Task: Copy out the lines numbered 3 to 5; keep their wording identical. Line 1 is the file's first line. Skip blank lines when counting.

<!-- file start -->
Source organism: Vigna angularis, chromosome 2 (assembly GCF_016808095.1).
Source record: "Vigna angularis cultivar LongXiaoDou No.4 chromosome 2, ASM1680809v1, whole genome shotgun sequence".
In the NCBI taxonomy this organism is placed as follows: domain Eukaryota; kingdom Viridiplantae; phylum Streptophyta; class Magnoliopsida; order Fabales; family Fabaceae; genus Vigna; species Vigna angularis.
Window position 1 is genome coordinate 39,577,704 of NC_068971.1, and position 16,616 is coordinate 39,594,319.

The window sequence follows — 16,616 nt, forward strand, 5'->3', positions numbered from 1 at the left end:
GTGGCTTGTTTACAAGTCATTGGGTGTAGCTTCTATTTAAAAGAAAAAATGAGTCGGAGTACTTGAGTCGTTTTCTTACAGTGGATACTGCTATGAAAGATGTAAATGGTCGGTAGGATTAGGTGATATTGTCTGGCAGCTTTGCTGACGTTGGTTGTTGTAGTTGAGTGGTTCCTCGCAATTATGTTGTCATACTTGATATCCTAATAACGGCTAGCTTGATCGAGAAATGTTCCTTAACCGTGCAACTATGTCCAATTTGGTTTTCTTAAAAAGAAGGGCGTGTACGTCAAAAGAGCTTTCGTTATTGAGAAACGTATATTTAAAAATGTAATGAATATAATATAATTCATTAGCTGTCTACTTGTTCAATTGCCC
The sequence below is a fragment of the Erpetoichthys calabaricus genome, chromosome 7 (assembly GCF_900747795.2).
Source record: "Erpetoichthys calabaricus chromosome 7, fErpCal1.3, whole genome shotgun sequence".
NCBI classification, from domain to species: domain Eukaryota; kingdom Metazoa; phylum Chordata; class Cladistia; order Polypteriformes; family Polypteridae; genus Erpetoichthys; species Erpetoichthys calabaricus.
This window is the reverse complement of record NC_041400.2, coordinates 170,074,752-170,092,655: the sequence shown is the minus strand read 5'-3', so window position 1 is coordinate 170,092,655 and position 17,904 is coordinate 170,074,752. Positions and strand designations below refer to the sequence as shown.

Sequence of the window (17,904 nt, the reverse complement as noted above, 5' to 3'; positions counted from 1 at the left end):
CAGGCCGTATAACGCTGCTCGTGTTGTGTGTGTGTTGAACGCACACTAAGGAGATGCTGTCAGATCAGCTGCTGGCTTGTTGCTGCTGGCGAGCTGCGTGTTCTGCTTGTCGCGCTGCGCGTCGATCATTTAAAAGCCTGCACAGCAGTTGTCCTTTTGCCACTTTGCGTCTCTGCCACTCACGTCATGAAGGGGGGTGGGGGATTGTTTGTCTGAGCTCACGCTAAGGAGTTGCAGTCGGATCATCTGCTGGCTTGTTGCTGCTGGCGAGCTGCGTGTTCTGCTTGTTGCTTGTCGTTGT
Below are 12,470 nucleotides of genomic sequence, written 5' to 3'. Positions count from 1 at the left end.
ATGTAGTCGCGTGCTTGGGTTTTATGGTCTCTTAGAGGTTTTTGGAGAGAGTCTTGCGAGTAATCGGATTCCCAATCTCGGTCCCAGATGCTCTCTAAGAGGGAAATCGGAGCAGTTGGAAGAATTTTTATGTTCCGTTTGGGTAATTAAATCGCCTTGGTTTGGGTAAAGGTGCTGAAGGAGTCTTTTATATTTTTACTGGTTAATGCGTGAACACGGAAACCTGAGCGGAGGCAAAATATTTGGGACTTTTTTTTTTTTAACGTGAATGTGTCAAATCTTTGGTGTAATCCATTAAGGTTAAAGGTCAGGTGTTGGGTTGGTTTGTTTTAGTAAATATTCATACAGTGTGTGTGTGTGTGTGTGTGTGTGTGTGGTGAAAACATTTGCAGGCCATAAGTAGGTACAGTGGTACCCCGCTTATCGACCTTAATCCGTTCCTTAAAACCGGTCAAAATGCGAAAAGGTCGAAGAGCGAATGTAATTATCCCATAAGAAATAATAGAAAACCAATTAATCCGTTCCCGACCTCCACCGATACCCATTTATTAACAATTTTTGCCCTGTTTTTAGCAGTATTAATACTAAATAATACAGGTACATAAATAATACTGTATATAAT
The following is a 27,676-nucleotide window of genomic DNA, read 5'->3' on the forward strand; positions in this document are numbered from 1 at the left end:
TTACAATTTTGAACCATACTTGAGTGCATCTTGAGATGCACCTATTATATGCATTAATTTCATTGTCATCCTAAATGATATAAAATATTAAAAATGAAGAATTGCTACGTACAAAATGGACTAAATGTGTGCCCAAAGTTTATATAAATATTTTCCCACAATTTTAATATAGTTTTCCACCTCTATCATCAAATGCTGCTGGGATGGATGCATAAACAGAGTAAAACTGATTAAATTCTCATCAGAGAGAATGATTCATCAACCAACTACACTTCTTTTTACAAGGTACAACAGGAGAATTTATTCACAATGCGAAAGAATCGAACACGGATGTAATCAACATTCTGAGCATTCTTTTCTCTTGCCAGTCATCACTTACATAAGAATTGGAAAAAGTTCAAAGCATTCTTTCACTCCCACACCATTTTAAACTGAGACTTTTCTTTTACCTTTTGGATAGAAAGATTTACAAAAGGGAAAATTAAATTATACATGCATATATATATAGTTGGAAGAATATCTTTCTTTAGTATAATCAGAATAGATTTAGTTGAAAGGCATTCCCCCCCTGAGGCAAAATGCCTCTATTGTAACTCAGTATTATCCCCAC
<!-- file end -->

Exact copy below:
In the NCBI taxonomy this organism is placed as follows: domain Eukaryota; kingdom Viridiplantae; phylum Streptophyta; class Magnoliopsida; order Fabales; family Fabaceae; genus Vigna; species Vigna angularis.
Window position 1 is genome coordinate 39,577,704 of NC_068971.1, and position 16,616 is coordinate 39,594,319.

The window sequence follows — 16,616 nt, forward strand, 5'->3', positions numbered from 1 at the left end: